HIGHLIGHTING the rise and evolution of female empowerment was the exhibit by over 30 women visual artists in Malakas at Maganda held at the Executive House of the University of the Philippines-Diliman March 22 to April 30.

The exhibit was organized by the Kababaihan sa Sining at Bagong Sibol na Kamalayan (Kasibulan), an organization which aims to promote and enhance the artistic growth of female artists. It displayed works of mixed media depicting the female form, pieces complementing the mainstay furniture at the Executive House.

Julie Lluch, a UST Philosophy alumna and Kasibulan old timer, created “For Georgia,” a white cast marble sculpture of a vagina mounted on a bright green oval board.

Meanwhile, Baidy Mendoza created a terra cotta series titled “Malakas at Maganda,” which showcased imprints of the stars and sun on a bright red backdrop.

According to Mendoza, the pieces symbolize the mythical Malakas and Maganda.

“These are myth symbols of our lives that when treated separately are just there interacting with one another, but when put together, creates a larger galaxy of lives,” Mendoza said. “Still, both must exist in harmony; [both must] always [be] moving to attract and inspire each other.”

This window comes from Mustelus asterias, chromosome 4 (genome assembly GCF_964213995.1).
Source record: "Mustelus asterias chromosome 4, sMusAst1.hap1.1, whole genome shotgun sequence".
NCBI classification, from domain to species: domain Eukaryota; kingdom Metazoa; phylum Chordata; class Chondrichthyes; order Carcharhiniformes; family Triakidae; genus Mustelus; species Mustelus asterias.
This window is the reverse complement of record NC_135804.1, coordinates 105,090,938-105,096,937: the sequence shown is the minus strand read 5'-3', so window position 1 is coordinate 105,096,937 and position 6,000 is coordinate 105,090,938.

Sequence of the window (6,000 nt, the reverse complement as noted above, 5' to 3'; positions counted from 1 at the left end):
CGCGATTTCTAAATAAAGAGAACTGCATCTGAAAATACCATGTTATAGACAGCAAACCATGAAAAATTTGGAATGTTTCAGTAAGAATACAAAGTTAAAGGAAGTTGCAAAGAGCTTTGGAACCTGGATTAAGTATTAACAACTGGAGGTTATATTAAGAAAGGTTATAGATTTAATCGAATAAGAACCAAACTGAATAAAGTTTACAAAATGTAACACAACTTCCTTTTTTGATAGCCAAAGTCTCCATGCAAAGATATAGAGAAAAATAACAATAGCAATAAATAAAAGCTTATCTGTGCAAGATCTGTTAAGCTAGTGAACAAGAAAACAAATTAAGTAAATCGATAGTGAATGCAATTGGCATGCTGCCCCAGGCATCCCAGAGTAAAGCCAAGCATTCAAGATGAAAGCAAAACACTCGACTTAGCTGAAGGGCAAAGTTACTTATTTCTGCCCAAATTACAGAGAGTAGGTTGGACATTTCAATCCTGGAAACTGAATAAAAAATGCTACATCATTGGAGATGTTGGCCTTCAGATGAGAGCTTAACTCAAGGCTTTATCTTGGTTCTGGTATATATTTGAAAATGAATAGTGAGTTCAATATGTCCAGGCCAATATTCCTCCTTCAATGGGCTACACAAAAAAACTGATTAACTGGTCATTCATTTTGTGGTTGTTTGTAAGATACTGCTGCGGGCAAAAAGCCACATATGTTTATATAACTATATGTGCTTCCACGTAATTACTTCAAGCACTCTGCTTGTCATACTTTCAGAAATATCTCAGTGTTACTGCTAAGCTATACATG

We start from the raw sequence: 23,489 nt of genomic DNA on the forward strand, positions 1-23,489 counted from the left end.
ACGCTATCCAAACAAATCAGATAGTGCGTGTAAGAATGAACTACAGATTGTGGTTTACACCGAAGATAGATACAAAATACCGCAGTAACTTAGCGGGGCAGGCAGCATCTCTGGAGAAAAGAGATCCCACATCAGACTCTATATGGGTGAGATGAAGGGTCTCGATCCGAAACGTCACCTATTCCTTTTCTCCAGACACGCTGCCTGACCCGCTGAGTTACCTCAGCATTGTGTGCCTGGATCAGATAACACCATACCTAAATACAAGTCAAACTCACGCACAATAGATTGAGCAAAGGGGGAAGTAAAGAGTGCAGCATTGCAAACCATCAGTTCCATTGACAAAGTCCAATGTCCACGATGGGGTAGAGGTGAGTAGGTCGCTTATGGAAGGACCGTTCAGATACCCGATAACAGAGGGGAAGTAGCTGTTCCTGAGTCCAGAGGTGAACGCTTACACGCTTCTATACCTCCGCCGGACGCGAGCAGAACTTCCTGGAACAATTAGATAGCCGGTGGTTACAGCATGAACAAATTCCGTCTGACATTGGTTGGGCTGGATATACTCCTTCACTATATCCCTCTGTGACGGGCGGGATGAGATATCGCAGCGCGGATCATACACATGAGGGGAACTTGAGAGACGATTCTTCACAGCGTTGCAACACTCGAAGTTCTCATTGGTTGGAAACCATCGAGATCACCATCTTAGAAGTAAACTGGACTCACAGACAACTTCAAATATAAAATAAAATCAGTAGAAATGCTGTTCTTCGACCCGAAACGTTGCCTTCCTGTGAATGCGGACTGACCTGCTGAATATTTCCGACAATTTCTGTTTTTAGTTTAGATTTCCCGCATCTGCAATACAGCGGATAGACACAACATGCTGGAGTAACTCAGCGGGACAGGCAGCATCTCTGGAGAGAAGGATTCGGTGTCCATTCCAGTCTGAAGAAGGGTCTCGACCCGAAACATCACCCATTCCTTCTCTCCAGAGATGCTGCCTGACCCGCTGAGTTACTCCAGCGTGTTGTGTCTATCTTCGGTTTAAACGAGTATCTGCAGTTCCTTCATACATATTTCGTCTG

“Pang Od and Heidi, Celebrating Womanhood,” a watercolor piece by Fel Plata, featured a realistic rendering of an old woman tattooing a long leaf stalk along a woman’s spine. It symbolizes the transition from childhood to adulthood.

Brenda Fajardo’s ink-on-paper piece titled “Baraha” featured a triptych or a three-panel image, titled “Kahinahunan,” “Katatagan,” and “Babaylan.” These images present women as strong, peaceful, helpful and understanding individuals.

Meanwhile, nature was the main inspiration for Advertising Arts alumna Doris Rodriguez with her terra-cotta sculpture, “Handog,” depicting a pregnant fairy, revealing the artist’s fascination with mythical creatures.

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“I have always been fascinated with fairies since I was a little kid. Fairies for me are full of energy, lively, strong and have a big heart. I want to depict them as good creatures,” Rodriguez said.


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